“To be most successful as a salesperson, you need to be skeptical about what your prospects are saying even if they’re saying what seems like all of the right things. Prospects will often tell you what they think you want to hear just to get to the part of the sales process where you talk — that’s when the pressure is off of them. Most prospects don’t want to reveal challenges or share the consequences of their challenges for a variety of reasons. They could be embarrassed, be afraid of repercussions of acknowledging issues, or may want to try to figure out the solution themselves. What do you do in these situations? Use storytelling and positioning statements to help prospects realize that you can help them with their challenges and that it’s worth the risk to reveal their struggles with you. You need to learn how to uncover these things even when prospects don’t want to share. Otherwise, you could be presenting the wrong solution or pitching unnecessarily, wasting everyone’s time and destroying your credibility as a helpful salesperson in the process.”

6) Leverage Your Resources

Alexandra C, Senior Vice-President, Sales & Tradelane Manager

“Everyone loves to help salespeople sell. Bring in leadership, technical resources, or someone in your prospect’s role from within your own organization to make your prospect feel like a VIP. Prospects will love having your coworkers on the call — they’ll trust your coworkers to bring a different perspective with a lower perceived bias. You can also use executive connections as a carrot to be traded for a meeting with one of their executives if you are stuck at the influencer level. And, pulling in resources is a fantastic way to network with other people in your company. If you do your diligence and the necessary legwork to make sure the connection is a successful call, you will build your own credibility quickly with your prospect and within your company.”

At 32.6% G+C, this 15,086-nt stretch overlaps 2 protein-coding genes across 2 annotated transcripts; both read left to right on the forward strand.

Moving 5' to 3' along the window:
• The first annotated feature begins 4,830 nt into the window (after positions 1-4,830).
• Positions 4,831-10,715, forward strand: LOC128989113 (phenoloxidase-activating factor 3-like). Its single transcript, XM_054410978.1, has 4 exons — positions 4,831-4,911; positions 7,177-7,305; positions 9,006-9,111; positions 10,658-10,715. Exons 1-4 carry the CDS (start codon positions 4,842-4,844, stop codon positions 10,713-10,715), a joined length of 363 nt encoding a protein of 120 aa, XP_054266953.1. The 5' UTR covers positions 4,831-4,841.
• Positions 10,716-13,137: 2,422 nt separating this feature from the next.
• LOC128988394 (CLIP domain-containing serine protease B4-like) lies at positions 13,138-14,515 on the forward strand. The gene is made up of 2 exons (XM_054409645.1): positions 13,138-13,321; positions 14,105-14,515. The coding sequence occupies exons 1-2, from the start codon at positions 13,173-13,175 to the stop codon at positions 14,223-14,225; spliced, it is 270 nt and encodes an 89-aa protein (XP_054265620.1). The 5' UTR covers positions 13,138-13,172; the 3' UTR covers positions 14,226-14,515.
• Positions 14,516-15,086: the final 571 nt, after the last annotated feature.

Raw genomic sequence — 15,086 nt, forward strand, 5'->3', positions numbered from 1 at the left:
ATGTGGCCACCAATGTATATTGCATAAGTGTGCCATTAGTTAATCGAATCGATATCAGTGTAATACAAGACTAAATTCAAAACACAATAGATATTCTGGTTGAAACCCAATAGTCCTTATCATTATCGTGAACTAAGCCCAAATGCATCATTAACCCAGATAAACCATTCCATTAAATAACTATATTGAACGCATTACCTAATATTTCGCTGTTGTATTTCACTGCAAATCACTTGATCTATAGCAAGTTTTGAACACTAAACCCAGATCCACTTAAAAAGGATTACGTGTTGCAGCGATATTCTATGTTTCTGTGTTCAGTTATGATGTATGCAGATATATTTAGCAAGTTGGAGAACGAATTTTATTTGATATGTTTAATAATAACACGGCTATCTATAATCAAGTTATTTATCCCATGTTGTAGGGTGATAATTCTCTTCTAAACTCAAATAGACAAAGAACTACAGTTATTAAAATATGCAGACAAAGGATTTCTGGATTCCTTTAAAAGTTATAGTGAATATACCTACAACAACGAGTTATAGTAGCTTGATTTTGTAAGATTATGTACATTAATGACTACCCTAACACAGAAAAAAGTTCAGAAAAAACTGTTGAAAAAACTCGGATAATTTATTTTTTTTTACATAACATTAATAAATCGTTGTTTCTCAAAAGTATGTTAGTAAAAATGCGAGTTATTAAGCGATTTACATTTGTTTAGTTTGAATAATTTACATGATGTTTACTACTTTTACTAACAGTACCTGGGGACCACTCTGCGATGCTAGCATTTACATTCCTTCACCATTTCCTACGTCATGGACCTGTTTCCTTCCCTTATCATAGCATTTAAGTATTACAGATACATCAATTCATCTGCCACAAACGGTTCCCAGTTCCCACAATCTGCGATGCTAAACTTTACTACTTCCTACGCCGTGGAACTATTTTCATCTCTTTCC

7) Be Open to Learning

Mark R., SVP of Global Ocean Sales

“Be coachable. Are you open to new methods and advice? Do you apply what you’ve learned to your sales pursuits? In interviews, I often role play a specific sales scenario with the candidate, ask them to self-assess, and then provide them with coaching. I then ask them to do it again. Many candidates fail this test because they aren’t great at self-assessing shortfalls and absorbing the takeaways I give them. Some just revert back to their way of doing it and miss the whole point of the exercise. Based on my experience of hiring and managing hundreds of salespeople, this lack of coachability is one of the biggest reasons I see salespeople fail. But, when salespeople embrace learning, critical feedback, and coaching from other people, they make immense progress on a daily, weekly, monthly, and yearly basis. We hire lots of salespeople who have never sold before, yet they become some of our best salespeople because they are so coachable. Ask yourself if you’re coachable and how much of a difference it could make in your sales career if you were.”